On April 11, 1996, about 0824 mountain daylight time, a privately owned Cessna 177B, registration N35207, collided with terrain after a loss of control following takeoff from runway 30 at the Cheyenne Airport, Cheyenne, Wyoming. The pilot in command, pilot trainee, and rear seat passenger (the pilot trainee's father) were fatally injured. Instrument meteorological conditions existed at the time, and a visual flight rules flight plan had been filed. The flight, which was a continuation of a transcontinental flight "record" attempt by the youngest "pilot" to date (the pilot trainee), was operated under the provisions of 14 Code of Federal Regulations Part 91.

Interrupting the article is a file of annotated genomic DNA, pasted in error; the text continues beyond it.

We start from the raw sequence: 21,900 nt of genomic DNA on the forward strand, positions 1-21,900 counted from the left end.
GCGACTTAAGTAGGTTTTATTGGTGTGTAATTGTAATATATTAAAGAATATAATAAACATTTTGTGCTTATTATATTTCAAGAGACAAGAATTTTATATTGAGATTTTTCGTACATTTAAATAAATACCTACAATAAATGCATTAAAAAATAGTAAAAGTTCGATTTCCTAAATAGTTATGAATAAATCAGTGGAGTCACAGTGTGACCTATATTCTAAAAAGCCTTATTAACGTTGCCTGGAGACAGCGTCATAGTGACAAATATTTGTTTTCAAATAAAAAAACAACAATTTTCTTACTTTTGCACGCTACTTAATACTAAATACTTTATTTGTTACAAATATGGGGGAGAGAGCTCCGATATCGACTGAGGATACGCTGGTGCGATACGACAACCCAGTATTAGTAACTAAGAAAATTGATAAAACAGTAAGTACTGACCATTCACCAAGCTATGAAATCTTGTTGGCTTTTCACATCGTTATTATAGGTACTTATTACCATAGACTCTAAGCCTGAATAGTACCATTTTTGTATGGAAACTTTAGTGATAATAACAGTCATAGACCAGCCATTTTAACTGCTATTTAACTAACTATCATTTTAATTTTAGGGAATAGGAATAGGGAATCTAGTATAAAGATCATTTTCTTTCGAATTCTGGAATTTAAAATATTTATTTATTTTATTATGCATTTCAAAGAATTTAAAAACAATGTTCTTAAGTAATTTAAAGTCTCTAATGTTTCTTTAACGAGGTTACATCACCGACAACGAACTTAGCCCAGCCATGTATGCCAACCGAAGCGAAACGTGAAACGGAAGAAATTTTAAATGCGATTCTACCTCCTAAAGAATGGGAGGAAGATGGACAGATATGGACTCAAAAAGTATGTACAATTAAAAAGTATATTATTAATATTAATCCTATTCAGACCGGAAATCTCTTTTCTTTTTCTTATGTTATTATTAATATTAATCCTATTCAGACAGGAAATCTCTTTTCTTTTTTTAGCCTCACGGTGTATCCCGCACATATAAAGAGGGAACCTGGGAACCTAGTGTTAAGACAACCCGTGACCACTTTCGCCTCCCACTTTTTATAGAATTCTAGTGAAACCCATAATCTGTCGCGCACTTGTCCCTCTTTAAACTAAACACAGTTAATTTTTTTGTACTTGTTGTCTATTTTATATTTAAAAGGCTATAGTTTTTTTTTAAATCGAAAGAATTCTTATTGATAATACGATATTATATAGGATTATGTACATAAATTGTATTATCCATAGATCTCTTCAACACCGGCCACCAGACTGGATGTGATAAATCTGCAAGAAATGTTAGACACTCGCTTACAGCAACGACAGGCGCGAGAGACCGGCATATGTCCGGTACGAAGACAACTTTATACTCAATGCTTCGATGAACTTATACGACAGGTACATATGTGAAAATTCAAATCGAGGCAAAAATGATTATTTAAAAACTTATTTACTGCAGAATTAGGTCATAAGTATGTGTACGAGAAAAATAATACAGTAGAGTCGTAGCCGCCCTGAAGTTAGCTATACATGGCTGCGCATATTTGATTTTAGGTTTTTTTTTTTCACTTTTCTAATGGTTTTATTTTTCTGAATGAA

The safety issues discussed in the report include fatigue, the effects of media attention and itinerary pressure, and aeronautical decision making. A recommendation concerning the circumstances of this accident and the importance of aeronautical decision making was made to the Aircraft Owners and Pilots Association, the Experimental Aircraft Association, and the National Association of Flight Instructors. Recommendations concerning aeronautical decision making and the hazards of fatigue and were made to the Federal Aviation Administration.